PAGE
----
Author Topic: Public road on ordnance survey map  (Read 1390 times)

barewirewalker

  • Veteran Member
  • *****
  • Posts: 3139
Re: Public road on ordnance survey map
« Reply #15 on: 08:04:11, 28/11/19 »
Welcome to the forum, I think others have defined the nature of grey paths, tracks and roads very well, but there are many shades of grey. Since the passing of the CRoW Act, those who have read internal publications of the landowners and farming press might feel some concern that the boundary between de facto rights of way and actual rights of way as marked on the map and refer to the Definitive map may be under some threat.

It is wise to tread with caution, as shown with Mel's map there are two options to avoid a walking an A road to reach an adopted track. Yet neither are rights of way. Are they Lostways?

In 1949. an Act of Parliament was past intending to award the people of this country the freedom of their countryside for the sacrifices made by those through 2 World Wars. Unfortunately the administrations, County council etc. were in turmoil, postwar, and in the case of many Shire counties dominated by Landowners, who lived in a past age.

This resulted in the Corruption of the Definitive Map, both by poor assessment or vestige interest, that will now be further exacerbated by individuals' sense of property.

Thorn Villa Farm has a grey track from the west and grey path from the east both ways linked by walking through the farm yard, pre-1960's local people would happily walk through an active farmyard if it was an accepted way to a destination.
Hilltop Farm is a very small holding, despite the barrier shown, there are tracks both from the North west and South East. Is this a stronger way? The way does show a very slight tendency to go around the property, a sign that in other similar anomalies can be more apparent. So how important are these ways to today's access map and the future development of a network that is an important part of our society?
As Mel says;
To be honest, it can all be a bit trial and error but great fun in the exploring - both on the map and on foot  O0
But also important to continually question and criticize how our countryside is occupied and shared. I made some interesting discoveries yesterday, a lostway with a lost bridge and a Right of Way that property owners are doing their best to eradicate, all part of a 15 mile way of grey and green ways.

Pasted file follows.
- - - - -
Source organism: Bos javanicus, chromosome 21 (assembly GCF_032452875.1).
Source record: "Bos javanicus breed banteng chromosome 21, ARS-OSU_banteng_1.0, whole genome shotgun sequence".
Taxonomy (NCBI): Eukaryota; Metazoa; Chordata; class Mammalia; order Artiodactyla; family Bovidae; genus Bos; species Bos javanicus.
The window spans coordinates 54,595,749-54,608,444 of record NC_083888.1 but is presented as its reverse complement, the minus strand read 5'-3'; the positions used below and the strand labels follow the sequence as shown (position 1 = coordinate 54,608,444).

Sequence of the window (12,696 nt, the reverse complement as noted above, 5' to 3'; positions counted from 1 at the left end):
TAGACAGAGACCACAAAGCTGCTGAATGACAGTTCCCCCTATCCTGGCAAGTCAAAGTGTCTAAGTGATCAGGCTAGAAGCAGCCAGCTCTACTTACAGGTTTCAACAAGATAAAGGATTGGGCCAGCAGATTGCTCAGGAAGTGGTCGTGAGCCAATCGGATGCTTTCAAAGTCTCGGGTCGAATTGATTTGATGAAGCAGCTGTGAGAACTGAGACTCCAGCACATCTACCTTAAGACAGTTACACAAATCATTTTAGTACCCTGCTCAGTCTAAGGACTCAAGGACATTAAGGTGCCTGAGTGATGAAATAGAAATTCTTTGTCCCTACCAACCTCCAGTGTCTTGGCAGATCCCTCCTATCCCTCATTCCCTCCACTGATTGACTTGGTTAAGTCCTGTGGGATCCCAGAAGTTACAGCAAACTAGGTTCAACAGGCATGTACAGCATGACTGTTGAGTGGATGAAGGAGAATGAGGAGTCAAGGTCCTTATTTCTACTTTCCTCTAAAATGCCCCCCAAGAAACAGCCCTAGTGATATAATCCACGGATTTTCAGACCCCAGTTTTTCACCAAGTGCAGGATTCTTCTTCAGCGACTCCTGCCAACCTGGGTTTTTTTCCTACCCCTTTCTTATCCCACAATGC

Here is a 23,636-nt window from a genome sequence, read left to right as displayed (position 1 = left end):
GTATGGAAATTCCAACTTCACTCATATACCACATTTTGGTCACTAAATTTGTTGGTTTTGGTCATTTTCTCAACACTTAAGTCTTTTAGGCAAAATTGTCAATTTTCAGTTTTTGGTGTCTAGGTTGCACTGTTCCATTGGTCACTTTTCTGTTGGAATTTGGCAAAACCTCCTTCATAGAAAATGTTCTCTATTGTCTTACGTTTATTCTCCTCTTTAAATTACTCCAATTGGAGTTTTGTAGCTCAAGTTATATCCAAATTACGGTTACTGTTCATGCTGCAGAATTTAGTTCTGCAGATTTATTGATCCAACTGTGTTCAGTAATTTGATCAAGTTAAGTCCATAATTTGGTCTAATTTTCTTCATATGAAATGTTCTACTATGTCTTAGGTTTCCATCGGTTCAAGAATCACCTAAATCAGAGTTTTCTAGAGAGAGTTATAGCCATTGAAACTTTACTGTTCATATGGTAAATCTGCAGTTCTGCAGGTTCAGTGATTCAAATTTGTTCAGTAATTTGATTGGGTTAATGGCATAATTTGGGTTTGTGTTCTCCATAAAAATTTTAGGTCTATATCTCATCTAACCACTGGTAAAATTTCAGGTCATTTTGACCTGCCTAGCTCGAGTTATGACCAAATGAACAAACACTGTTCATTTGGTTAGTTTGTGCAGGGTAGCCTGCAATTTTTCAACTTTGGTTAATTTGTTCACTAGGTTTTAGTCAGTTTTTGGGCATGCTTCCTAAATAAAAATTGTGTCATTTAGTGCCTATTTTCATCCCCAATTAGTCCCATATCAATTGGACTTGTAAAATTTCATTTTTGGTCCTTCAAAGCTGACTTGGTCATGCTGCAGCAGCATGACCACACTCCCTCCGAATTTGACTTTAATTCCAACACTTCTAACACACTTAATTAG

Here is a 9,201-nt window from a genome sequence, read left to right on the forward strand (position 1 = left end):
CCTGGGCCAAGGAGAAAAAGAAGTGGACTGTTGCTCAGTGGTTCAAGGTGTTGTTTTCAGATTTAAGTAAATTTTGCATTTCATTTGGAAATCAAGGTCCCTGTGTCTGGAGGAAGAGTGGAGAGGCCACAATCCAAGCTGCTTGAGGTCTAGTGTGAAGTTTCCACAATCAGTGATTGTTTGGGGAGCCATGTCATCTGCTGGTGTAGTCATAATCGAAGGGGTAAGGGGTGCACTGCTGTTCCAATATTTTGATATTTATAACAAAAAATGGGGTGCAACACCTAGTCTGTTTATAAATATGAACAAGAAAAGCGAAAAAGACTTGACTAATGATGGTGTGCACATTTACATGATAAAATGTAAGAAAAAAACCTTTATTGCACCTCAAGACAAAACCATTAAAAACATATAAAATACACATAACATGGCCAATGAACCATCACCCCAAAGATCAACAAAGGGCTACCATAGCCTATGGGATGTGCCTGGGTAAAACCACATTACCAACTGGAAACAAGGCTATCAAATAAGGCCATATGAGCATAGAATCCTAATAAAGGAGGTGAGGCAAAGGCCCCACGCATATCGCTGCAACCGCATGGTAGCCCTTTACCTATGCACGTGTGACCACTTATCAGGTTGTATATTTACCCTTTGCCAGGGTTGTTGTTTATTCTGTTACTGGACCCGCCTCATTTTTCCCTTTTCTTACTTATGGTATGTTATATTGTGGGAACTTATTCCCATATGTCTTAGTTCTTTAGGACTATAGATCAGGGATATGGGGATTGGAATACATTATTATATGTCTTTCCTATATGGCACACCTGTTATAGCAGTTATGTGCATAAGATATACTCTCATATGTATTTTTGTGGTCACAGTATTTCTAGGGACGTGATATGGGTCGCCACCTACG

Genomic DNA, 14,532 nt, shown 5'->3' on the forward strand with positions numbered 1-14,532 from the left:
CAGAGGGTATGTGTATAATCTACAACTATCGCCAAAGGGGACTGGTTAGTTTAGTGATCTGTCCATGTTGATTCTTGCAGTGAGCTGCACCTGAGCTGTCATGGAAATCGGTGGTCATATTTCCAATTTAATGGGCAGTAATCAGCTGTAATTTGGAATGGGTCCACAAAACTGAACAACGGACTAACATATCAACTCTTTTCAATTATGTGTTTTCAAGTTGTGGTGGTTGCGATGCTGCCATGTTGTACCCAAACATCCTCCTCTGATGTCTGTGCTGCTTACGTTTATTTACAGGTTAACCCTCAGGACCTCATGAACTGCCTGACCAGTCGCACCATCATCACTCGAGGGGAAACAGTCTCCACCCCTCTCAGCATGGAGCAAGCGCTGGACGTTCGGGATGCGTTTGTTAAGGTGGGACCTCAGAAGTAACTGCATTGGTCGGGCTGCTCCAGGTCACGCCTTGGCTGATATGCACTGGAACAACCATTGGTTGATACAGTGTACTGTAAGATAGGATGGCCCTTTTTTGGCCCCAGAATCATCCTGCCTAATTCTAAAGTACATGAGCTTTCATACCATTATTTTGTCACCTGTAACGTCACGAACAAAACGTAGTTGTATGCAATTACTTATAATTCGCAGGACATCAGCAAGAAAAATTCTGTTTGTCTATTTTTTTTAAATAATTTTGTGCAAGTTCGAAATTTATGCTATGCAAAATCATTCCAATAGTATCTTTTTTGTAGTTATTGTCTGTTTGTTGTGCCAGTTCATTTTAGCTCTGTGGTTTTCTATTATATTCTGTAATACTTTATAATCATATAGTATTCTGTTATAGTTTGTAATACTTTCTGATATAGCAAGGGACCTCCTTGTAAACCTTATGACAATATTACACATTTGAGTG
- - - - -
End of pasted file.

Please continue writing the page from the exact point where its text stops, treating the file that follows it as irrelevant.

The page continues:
BWW
Their Land is in Our Country.

fernman

  • Veteran Member
  • *****
  • Posts: 2454
Re: Public road on ordnance survey map
« Reply #16 on: 09:05:12, 28/11/19 »
Last May I followed the winding track shown below from the lake on the left to the property at Bryn-du. I did not see the footpaths marked on the map. The track ended at a wooden five-bar gate with a 'Private No Access' sign. Beyond the gate was a stone chip drive leading to a public road.
As I was at the end of a 4-day walk I did not want to climb all the way back up the hill I had just come down to find another route, so I tiptoed past holding my breath until I was safely beyond the private bit.
« Last Edit: 09:08:45, 28/11/19 by fernman »

Mel

  • Veteran Member
  • *****
  • Posts: 8816
Re: Public road on ordnance survey map
« Reply #17 on: 18:48:51, 28/11/19 »
Wooney00 - try not to be put off by barewirewalker's somewhat lengthy reply.  As you may have guessed, he's rather passionate about where you can and can't walk and goes off on a tangent when he gets carried away! 


You'll have to let us know how you get on and how what's on the ground compares with the map after you've explored  O0



No expense spared in pursuit of a bargain ;)
https://snailspacewalks.blogspot.co.uk/

wooney00

  • New Member
  • *
  • Posts: 5
Re: Public road on ordnance survey map
« Reply #18 on: 18:54:53, 28/11/19 »
Thanks for that, I will let you know :)

barewirewalker

  • Veteran Member
  • *****
  • Posts: 3139
Re: Public road on ordnance survey map
« Reply #19 on: 13:10:30, 30/11/19 »
Wooney, I will also be interested in how you get on. Mel has a tendency to be reactive to my posts, I had hoped to make you aware of some of the politics behind the likely reactions you may experience walking unadopted roads. The obvious is a drive to a domestic residence and this can be made confusing by a RoW footpath joining it. There are many more complicated interpretations, but even the most simple may result in a meeting with a property owner, who may or may not be happy that you are there.
Sadly the authorities are often backward in dealing with these issues and when they may be a bit contentious and too worried about political correctness to take sides.
Should you be interested in some examples, there are plenty I won't burden your topic with unnecessary links, but this is not the first time this question has been aired on this forum. Then the actual location was provided and this had some interesting relevance to a number of general walking issues.
 
BWW
Their Land is in Our Country.

BuzyG

  • Veteran Member
  • *****
  • Posts: 1461